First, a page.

7 Smartest Brain Foods

Yes, you can upgrade your brain!

Oct 15, 2020

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Everyone needs a brain boost. You can exercise your brain by solving a Rubik’s Cube, but did you know you can feed your brain? There are foods that help improve memory, decrease the risk of neurodegenerative diseases, and increase concentration. Here are seven foods that are delicious, nutritious, and brainy!

Berries

Berries are bright and deeply colored red, blue, and purple. This is because they are loaded with anthocyanins, a type of flavonoid, according to Very Well Health. These strong antioxidants fight free radicals and have anti-inflammatory properties.

The antioxidants also help fight inflammation that could produce aging in the brain, as well as neurodegenerative disease, as written on Healthline. A study on older adults shows that drinking wild blueberry juice helps improve memory.

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Turmeric

Although, according to BrainMD, 75 percent of older Americans suffer from memory issues, neurodegeneration may be prevented. Time for turmeric! Turmeric contains curcumin, which is a powerful antioxidant and has anti-inflammatory properties. It assists with memory, is calming, and increases the brain hormone called BDNF which protects neurons.

Turmeric crosses the blood-brain barrier, entering and nourishing brain cells, as reported on Healthline. One study on Alzheimer’s disease (AD) shows that it improves cognitive function in patients with AD. Make yourself turmeric tea or golden milk to enjoy these brain benefits.

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Fish

Sardines, trout, salmon, mackerel, tuna, and herring –  fatty fish – are all rich in omega-3 fatty acids. Omega-3s are essential for brain health, as written on Healthline, building nerve and brain cells, as well as fats needed for learning and memory.

People who eat broiled or baked fish regularly have more gray matter on their brain, as shown in this study. The gray matter is the nerve cells that direct memory, emotion, and decision making. In addition, high levels of omega-3 also increases blood flow to the brain, leading to increased mental function, as seen in this study.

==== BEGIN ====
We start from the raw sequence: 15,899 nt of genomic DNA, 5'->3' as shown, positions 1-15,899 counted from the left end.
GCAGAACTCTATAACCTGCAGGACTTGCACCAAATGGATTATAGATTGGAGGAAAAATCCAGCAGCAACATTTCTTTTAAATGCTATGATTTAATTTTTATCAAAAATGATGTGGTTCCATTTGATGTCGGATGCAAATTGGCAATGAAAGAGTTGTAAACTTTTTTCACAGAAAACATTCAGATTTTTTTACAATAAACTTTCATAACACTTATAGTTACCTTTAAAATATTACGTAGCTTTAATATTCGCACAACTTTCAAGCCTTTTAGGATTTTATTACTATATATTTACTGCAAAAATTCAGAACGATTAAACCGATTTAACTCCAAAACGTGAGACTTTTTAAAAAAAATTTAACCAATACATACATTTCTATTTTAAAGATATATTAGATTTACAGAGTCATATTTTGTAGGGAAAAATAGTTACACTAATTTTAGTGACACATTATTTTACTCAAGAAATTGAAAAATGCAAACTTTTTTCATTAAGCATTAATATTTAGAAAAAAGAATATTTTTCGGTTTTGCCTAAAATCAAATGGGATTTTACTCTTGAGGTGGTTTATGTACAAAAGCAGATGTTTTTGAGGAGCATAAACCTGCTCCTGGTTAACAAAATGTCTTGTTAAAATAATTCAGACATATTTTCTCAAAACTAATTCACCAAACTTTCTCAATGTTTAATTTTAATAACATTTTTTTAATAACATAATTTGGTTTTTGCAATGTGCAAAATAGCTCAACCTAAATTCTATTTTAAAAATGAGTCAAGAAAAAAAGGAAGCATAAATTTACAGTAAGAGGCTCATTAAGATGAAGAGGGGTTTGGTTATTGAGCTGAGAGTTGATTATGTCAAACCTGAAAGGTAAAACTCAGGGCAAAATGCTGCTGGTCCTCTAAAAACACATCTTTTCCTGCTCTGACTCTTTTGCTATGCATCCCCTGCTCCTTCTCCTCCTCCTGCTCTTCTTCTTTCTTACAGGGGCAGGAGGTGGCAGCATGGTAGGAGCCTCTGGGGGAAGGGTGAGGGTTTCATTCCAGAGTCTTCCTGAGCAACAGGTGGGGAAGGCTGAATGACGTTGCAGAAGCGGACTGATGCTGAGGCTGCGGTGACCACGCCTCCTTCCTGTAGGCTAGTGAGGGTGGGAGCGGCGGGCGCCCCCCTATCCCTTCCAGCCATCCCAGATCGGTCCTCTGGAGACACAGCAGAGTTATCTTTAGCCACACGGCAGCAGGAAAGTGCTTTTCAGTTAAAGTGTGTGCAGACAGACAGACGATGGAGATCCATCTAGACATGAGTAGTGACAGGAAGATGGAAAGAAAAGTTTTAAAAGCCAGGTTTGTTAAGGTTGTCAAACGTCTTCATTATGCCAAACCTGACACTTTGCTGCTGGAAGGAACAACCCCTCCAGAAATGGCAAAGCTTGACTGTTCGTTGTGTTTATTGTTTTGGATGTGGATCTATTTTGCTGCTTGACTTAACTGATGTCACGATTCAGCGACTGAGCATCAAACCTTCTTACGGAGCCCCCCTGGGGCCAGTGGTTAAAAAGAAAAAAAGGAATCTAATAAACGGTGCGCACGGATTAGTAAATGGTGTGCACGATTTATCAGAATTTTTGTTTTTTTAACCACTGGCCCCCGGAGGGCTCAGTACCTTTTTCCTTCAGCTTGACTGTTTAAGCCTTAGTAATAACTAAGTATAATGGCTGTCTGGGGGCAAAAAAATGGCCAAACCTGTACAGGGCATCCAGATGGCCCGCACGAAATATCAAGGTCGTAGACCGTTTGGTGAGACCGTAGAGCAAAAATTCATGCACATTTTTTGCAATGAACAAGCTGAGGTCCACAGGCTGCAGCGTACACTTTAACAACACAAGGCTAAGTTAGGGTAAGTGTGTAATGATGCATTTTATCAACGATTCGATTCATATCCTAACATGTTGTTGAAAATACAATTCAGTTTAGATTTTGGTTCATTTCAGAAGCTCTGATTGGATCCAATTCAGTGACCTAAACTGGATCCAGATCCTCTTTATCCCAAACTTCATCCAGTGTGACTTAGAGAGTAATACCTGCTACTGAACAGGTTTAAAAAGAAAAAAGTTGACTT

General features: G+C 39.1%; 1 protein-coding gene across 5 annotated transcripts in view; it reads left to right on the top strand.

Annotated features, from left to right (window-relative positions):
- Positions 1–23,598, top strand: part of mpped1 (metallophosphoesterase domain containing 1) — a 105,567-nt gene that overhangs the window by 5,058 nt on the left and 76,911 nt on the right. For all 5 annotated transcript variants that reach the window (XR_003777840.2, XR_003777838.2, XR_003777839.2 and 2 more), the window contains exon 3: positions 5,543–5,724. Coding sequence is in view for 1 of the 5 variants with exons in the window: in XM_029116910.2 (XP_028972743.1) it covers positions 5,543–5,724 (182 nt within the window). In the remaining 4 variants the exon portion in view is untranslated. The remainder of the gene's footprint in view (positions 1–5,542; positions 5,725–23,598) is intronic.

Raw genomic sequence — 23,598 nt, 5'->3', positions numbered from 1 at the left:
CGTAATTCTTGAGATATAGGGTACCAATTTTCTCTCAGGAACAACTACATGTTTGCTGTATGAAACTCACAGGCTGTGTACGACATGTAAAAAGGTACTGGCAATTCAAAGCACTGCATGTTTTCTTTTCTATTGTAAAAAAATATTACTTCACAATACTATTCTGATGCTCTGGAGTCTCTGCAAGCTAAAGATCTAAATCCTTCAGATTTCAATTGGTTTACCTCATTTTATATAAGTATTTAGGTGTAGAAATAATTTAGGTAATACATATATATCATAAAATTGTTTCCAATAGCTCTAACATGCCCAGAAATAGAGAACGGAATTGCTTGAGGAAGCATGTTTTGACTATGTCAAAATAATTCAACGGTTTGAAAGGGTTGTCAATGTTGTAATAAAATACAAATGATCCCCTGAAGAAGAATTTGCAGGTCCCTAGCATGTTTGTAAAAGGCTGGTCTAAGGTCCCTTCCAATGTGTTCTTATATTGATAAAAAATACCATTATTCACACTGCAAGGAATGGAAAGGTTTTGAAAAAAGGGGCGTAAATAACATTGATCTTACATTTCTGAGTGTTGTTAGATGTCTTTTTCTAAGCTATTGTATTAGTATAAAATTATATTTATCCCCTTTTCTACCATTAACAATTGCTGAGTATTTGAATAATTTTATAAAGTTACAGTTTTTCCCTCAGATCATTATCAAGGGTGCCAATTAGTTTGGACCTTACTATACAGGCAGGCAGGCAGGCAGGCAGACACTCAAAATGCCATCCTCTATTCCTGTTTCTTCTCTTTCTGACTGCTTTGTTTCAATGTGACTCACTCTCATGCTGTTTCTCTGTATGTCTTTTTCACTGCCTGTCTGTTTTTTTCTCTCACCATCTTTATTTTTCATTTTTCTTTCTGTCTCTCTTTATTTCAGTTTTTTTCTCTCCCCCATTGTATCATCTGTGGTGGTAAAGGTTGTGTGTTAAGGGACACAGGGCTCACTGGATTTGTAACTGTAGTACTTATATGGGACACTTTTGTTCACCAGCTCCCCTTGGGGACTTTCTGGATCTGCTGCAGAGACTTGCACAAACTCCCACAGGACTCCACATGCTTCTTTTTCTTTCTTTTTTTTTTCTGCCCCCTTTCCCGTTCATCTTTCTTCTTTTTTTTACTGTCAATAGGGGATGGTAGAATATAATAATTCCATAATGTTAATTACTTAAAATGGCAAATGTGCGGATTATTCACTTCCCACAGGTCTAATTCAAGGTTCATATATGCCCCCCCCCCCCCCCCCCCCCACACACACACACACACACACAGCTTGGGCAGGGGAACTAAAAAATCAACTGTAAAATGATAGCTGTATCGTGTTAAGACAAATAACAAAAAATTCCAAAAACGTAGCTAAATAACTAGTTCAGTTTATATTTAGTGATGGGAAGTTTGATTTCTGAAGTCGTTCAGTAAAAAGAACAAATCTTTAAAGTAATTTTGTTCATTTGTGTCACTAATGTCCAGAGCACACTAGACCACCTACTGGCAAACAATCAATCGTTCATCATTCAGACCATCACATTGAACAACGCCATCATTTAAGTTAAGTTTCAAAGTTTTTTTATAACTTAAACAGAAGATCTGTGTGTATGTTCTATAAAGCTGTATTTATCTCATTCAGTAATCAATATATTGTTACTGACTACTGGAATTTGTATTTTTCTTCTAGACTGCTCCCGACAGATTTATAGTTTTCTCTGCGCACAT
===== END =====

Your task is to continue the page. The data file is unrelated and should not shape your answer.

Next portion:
Cruciferous veggies

Pass the greens! Cruciferous vegetables are brussels sprouts, cabbage, cauliflower, kale, bok choy, cress, and broccoli. They contain glucosinolates, which are a type of antioxidant that can lower the risk of neurodegenerative disease, as reported by Medical News Today.

Aside from containing brain-healthy antioxidants, these vegetables have vitamin c and flavonoids, all of which are good for the brain.

The vitamin K found in broccoli is especially important for the brain, according to Healthline, as it assists brain cells and can improve memory, even protecting it against brain damage.

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Coffee

If you love coffee and thought it was unhealthy, grab a mug! The caffeine and antioxidants found in coffee help with concentration and alertness, according to Healthline. And they also boost serotonin, helping you feel good.

Coffee can also reduce one’s risk for neurological diseases. A study about the effects of coffee concludes that there is a connection between those who drink coffee over a lifetime and the prevention of cognitive decline, as well a reduction in the risk of stroke, Alzheimer's, and Parkinson's disease.

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Dark chocolate and cocoa

Here is another brain food everyone loves. Both dark chocolate and cocoa have antioxidants, caffeine, and flavonoids, as written on Healthline. A study shows that flavonoids can help slow mental decline and improve memory.

Antioxidants are important in combating oxidative stress, to which the brain is highly susceptible, according to Medical News Today. As for the flavonoids in cocoa, they stimulate the growth of neurons and blood vessels in areas of the brain responsible for learning and memory.

Brain plasticity, which is so important for learning, is improved by eating dark chocolate. One study concludes that eating 70 percent  organic cacao beans enhances neuroplasticity and is beneficial for mood, behavior and brain. Go ahead and indulge!

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Pumpkin seeds

With Hallowe’en around the corner, now is the time to roast the seeds and nourish your brain! Pumpkin seeds are rich in micronutrients such as zinc, iron, magnesium, and copper, according to Healthline. Zinc is important when it comes to nerve signaling, while a deficiency in zinc has been connected to neurodegenerative diseases.

As for iron, this study shows how iron reduces brain fog and assists brain function. Magnesium helps with learning and memory, while copper is responsible for nerve signals. 

Pumpkins seeds, as well as tree nuts and seeds in general, are also antioxidants that, like dark chocolate, protect the brain from free radical damage.

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NICOLE NATHAN BEM, CONTRIBUTOR
Nicole is an editor, blogger and author who has recently left her urban life in order to be more connected with nature. In her spare time, she’s outdoors hiking in the forest, mountain biking or tending to her new permaculture garden.